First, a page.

14. Kate says:

    How did I not know about this?!?!? Wow. What a time saver!

  15. jawad says:

    how to fix one call in formula while other can b change

  16. Glenda says:

    A large multi-page spreadsheet has stopped calculating. The formulas have NOT been changed to their values. This is a year's work. Let's say cells A1 through Z1 on page 2 copy cells A22 through Z22 on the previous page. I enter the + key and targets the corrsponding cell on the previous sheet. Though the formula is there, the result is zero. It's happening out of the blue throughought the workbook. Copying a neighboring cell, copies the formua correctly & targets the correct cells, but the result remains the SAME as in the cell I copied the formula FROM. The workbook is about 70% formulas with the rest being hard data. Evaluate the formula & it tells you to lock the cell to prevent inadvertently changing it. I've tried to do that, but it does not help. I'M GOING CRAZY!

  17. Karthik says:

    Good tip, thanks!

  18. Thanks for your tip - but I was still puzzled when part of my formula was highlighted; I checked the cells it pointed to (as I did before looking for help), but didn't see the problem for a while. Here's what the problem was: I migrated my files from XP, where I saved Works 2002 spreadsheets as Excel. All the formulas were working there. But when I moved them to V7 with Excel instead of Works, one of the rules about formulas was different. Works counted any non-numeric input in a cell used in a formula (example: =c95+q95 where c95 has the string "Hello" in it) as 0 (thus: =c95+q95 yields q95); but Excel counts it as an error. So I suddenly had lots and lots of errors where there was nothing wrong before. The fix was easy: delete or move the bits of text I'd put in. If anyone else happens to be moving spreadsheets from Works to Excel, here's why the formulas suddenly complain "#VALUE"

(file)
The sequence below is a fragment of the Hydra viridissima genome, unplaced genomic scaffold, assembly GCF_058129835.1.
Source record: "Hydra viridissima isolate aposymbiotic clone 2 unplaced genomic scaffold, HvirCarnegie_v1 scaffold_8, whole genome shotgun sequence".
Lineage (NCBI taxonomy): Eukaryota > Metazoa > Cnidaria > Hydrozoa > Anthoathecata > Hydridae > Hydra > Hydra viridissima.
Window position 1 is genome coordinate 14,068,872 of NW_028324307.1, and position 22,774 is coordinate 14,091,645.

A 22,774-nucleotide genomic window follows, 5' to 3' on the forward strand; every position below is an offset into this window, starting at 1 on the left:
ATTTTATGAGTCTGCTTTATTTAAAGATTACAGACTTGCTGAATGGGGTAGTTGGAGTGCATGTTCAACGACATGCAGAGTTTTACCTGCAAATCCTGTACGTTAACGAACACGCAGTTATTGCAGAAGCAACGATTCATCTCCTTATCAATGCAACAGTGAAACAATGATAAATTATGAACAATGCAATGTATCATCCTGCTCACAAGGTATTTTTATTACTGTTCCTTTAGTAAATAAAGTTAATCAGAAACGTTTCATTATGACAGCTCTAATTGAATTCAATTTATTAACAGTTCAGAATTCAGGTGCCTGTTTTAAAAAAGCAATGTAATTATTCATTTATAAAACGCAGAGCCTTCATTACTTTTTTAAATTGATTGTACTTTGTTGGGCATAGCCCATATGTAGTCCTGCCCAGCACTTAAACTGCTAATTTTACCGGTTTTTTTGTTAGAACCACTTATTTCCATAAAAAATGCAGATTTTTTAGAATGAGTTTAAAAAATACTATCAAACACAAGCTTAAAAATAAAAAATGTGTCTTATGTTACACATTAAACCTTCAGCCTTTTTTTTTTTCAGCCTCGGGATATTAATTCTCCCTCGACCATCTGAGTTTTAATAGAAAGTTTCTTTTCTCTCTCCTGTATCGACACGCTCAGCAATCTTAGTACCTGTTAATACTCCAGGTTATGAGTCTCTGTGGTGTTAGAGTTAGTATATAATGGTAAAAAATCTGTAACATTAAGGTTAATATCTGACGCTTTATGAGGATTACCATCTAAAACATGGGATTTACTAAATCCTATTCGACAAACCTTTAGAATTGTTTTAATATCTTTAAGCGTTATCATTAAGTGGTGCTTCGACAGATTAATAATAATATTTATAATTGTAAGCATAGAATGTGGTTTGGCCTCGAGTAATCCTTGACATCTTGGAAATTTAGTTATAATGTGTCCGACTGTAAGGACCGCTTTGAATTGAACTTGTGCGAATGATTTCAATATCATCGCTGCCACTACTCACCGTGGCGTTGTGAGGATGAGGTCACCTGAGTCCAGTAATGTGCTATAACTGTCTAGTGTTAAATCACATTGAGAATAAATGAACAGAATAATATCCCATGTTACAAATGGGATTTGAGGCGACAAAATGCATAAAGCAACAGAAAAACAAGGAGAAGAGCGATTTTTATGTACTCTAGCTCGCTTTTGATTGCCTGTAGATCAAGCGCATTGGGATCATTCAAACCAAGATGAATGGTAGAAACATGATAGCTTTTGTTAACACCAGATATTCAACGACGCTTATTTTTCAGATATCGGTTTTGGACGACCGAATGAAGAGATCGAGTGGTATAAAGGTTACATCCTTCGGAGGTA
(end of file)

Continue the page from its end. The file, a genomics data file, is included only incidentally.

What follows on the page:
I'd also like to ask a question. Is there a way to include BOTH calculated numeric values AND text in the result of a formula? That is, can I say something like =IF(A72<90,A73" Don't worry",A74" Be happy!") I really wish I could mix text and calculated numbers in one of my spread sheets. For now I have 2 different cells; one with the numbers and the adjoining one with the text. It's an extra 31 cells with a formula in each to be maintained from month to month....

  19. [...] we use the F9 key to successively evaluate parts of the function it looks like [...]

  20. Steve says:

    Great tip, thanks! This will save me a lot of time & effort. I have a follow-up question.

    If I am debugging a very long formula, I may want to debug several segments in the formula (say, 10 segments in all). After I select the 1st segment, press F9 & display the value, how do I change back to formula mode WITHOUT EXITING the cell, so that I can select the next segment & examine its value again?

    At the moment, I have to press ESC to get out of the cell, then go back to the cell, select the next segment, press F9 again, etc.

    • The_S.Wan says:

      Was this question answered, by any chance? I'm having the same issue..

      Once I've pressed F9, this:
      =IF(AVERAGE(B2:B6)<=AVERAGE(C2:C6),MAX(B2:B6),MAX(C2:C6))
      changes to this:
      =IF(4.2<=AVERAGE(C2:C6),MAX(B2:B6),MAX(C2:C6))

      @Chandoo: Can we revert back while still within the formula? i.e. without exiting the cell and come back just to start all over with the debugging?

      thanks!

      • Hui... says:

        @The S.Wan
        Once you press F9 and it show 4.2
        simply revert to the previous formula by pressing Ctrl+Z

        As you have found pressing Esc reverts but also takes you out of Edit mode

  21. […] Select the TRANSPOSE(B2:B19) portion and press F9. (related: debugging formulas using F9 key) […]

  22. […] Display portion of the formula (F9):  Lastly, this little trick will make your life easier when you are deciphering someone […]

  23. jitu says:

    how to convert a figure in word with the help of excel formula

    like:- 15 - fifteen
    1000 - one thousand

  24. Gretchen says:

    What about if you're using Mac? What key will I press instead of F9? Thanks!

  25. Anant says:

    Great Help. Got the answer to concatenate and then found a link through this. Thanks a lot!!